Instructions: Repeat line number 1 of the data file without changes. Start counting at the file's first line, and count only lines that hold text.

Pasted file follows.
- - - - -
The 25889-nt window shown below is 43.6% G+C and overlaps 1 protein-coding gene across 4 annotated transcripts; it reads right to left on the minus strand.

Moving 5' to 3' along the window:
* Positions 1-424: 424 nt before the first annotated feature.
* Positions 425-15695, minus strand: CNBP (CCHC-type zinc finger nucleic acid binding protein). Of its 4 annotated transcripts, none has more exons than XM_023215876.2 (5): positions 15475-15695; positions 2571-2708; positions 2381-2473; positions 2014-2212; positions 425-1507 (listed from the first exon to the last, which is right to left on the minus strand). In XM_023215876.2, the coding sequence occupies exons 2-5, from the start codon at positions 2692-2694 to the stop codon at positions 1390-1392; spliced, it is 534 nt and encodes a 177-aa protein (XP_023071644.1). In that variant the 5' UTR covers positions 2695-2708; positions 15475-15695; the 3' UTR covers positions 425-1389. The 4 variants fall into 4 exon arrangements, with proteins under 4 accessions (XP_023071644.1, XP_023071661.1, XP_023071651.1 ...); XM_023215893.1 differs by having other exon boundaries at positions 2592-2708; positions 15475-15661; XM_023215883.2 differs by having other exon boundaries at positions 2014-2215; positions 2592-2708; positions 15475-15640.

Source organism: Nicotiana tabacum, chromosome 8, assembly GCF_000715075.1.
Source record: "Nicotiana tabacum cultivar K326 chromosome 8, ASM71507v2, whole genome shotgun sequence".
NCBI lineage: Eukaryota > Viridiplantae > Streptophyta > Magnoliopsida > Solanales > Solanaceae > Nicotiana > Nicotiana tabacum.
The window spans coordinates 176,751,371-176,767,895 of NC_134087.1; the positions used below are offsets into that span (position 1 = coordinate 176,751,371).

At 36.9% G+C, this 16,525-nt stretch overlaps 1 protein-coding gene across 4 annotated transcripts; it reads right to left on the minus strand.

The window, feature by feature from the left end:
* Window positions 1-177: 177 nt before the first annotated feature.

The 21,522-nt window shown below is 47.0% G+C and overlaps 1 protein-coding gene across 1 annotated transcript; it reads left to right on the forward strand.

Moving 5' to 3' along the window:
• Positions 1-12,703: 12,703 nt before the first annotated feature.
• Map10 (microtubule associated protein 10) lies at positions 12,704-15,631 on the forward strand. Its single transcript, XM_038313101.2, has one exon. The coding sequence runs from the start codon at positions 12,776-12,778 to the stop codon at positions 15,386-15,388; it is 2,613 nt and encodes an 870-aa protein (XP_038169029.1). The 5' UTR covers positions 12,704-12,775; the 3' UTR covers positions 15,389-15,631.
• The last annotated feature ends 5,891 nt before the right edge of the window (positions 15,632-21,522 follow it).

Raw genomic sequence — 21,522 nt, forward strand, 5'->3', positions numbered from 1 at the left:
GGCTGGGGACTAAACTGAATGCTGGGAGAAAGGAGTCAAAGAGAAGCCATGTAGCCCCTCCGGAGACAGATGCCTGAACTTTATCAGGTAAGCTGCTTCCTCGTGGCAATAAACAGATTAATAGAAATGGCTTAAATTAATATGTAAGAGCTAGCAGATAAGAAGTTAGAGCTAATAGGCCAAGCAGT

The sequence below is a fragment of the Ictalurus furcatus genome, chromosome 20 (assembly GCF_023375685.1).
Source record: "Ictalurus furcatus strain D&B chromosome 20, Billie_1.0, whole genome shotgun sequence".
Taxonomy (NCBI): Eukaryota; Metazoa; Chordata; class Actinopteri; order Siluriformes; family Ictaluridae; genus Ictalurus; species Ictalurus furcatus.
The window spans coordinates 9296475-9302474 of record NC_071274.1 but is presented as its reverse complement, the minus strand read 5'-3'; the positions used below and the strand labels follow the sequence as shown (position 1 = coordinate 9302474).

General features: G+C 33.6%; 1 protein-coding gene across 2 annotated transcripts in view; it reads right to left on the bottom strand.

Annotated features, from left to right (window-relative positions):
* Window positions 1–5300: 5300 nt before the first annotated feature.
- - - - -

The 25889-nt window shown below is 43.6% G+C and overlaps 1 protein-coding gene across 4 annotated transcripts; it reads right to left on the minus strand.